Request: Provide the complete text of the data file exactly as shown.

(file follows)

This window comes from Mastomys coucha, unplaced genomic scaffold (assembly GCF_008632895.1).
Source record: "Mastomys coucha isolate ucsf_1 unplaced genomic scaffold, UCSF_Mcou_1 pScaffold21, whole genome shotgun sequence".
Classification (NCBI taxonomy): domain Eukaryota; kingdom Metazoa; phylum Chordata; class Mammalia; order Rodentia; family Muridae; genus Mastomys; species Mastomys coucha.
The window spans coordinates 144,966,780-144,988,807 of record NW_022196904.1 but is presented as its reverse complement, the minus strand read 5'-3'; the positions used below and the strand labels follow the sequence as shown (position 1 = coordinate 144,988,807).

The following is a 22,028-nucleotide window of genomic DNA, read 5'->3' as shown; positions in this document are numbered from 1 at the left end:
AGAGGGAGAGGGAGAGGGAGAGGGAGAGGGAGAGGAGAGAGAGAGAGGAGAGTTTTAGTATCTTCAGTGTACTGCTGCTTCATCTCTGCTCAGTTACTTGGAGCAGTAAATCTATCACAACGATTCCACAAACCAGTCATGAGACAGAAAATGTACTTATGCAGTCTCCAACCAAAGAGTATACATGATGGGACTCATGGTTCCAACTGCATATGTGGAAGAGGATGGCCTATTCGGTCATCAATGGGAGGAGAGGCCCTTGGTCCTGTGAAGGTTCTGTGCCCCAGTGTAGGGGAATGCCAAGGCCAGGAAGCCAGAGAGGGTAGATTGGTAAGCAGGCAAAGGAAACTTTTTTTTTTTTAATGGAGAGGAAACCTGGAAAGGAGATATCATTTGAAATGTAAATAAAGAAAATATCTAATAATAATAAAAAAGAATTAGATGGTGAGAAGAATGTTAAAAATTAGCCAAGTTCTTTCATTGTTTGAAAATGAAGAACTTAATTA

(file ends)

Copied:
This window comes from Mastomys coucha, unplaced genomic scaffold (assembly GCF_008632895.1).
Source record: "Mastomys coucha isolate ucsf_1 unplaced genomic scaffold, UCSF_Mcou_1 pScaffold21, whole genome shotgun sequence".
Classification (NCBI taxonomy): domain Eukaryota; kingdom Metazoa; phylum Chordata; class Mammalia; order Rodentia; family Muridae; genus Mastomys; species Mastomys coucha.
The window spans coordinates 144,966,780-144,988,807 of record NW_022196904.1 but is presented as its reverse complement, the minus strand read 5'-3'; the positions used below and the strand labels follow the sequence as shown (position 1 = coordinate 144,988,807).

The following is a 22,028-nucleotide window of genomic DNA, read 5'->3' as shown; positions in this document are numbered from 1 at the left end:
AGAGGGAGAGGGAGAGGGAGAGGGAGAGGGAGAGGAGAGAGAGAGAGGAGAGTTTTAGTATCTTCAGTGTACTGCTGCTTCATCTCTGCTCAGTTACTTGGAGCAGTAAATCTATCACAACGATTCCACAAACCAGTCATGAGACAGAAAATGTACTTATGCAGTCTCCAACCAAAGAGTATACATGATGGGACTCATGGTTCCAACTGCATATGTGGAAGAGGATGGCCTATTCGGTCATCAATGGGAGGAGAGGCCCTTGGTCCTGTGAAGGTTCTGTGCCCCAGTGTAGGGGAATGCCAAGGCCAGGAAGCCAGAGAGGGTAGATTGGTAAGCAGGCAAAGGAAACTTTTTTTTTTTTAATGGAGAGGAAACCTGGAAAGGAGATATCATTTGAAATGTAAATAAAGAAAATATCTAATAATAATAAAAAAGAATTAGATGGTGAGAAGAATGTTAAAAATTAGCCAAGTTCTTTCATTGTTTGAAAATGAAGAACTTAATTA